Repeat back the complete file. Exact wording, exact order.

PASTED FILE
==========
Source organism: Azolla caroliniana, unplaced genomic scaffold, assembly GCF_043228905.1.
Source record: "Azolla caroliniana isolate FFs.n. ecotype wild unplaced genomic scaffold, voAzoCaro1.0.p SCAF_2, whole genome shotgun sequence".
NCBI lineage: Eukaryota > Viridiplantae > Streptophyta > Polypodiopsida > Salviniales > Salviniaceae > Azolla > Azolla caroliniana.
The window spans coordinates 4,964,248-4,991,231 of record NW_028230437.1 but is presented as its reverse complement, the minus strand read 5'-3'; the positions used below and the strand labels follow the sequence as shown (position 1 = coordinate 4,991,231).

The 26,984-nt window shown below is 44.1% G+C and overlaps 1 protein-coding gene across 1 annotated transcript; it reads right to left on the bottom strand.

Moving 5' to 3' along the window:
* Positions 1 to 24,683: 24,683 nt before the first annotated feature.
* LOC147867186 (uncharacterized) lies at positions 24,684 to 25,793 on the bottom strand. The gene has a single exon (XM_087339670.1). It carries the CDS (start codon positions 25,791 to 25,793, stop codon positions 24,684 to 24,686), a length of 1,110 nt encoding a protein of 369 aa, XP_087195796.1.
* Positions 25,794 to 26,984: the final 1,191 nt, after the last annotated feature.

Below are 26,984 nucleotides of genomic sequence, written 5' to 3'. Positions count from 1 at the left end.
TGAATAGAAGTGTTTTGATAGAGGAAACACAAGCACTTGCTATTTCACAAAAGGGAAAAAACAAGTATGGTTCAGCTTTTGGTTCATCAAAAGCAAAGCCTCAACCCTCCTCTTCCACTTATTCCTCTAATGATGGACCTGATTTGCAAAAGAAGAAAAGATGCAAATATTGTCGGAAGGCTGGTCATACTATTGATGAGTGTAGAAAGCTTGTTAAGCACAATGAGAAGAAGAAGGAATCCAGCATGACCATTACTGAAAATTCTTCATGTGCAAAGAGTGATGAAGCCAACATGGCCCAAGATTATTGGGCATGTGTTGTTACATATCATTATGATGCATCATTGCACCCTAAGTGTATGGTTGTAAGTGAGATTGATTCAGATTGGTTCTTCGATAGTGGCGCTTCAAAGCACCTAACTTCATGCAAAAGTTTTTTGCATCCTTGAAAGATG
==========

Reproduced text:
Source organism: Azolla caroliniana, unplaced genomic scaffold, assembly GCF_043228905.1.
Source record: "Azolla caroliniana isolate FFs.n. ecotype wild unplaced genomic scaffold, voAzoCaro1.0.p SCAF_2, whole genome shotgun sequence".
NCBI lineage: Eukaryota > Viridiplantae > Streptophyta > Polypodiopsida > Salviniales > Salviniaceae > Azolla > Azolla caroliniana.
The window spans coordinates 4,964,248-4,991,231 of record NW_028230437.1 but is presented as its reverse complement, the minus strand read 5'-3'; the positions used below and the strand labels follow the sequence as shown (position 1 = coordinate 4,991,231).

The 26,984-nt window shown below is 44.1% G+C and overlaps 1 protein-coding gene across 1 annotated transcript; it reads right to left on the bottom strand.

Moving 5' to 3' along the window:
* Positions 1 to 24,683: 24,683 nt before the first annotated feature.
* LOC147867186 (uncharacterized) lies at positions 24,684 to 25,793 on the bottom strand. The gene has a single exon (XM_087339670.1). It carries the CDS (start codon positions 25,791 to 25,793, stop codon positions 24,684 to 24,686), a length of 1,110 nt encoding a protein of 369 aa, XP_087195796.1.
* Positions 25,794 to 26,984: the final 1,191 nt, after the last annotated feature.

Below are 26,984 nucleotides of genomic sequence, written 5' to 3'. Positions count from 1 at the left end.
TGAATAGAAGTGTTTTGATAGAGGAAACACAAGCACTTGCTATTTCACAAAAGGGAAAAAACAAGTATGGTTCAGCTTTTGGTTCATCAAAAGCAAAGCCTCAACCCTCCTCTTCCACTTATTCCTCTAATGATGGACCTGATTTGCAAAAGAAGAAAAGATGCAAATATTGTCGGAAGGCTGGTCATACTATTGATGAGTGTAGAAAGCTTGTTAAGCACAATGAGAAGAAGAAGGAATCCAGCATGACCATTACTGAAAATTCTTCATGTGCAAAGAGTGATGAAGCCAACATGGCCCAAGATTATTGGGCATGTGTTGTTACATATCATTATGATGCATCATTGCACCCTAAGTGTATGGTTGTAAGTGAGATTGATTCAGATTGGTTCTTCGATAGTGGCGCTTCAAAGCACCTAACTTCATGCAAAAGTTTTTTGCATCCTTGAAAGATG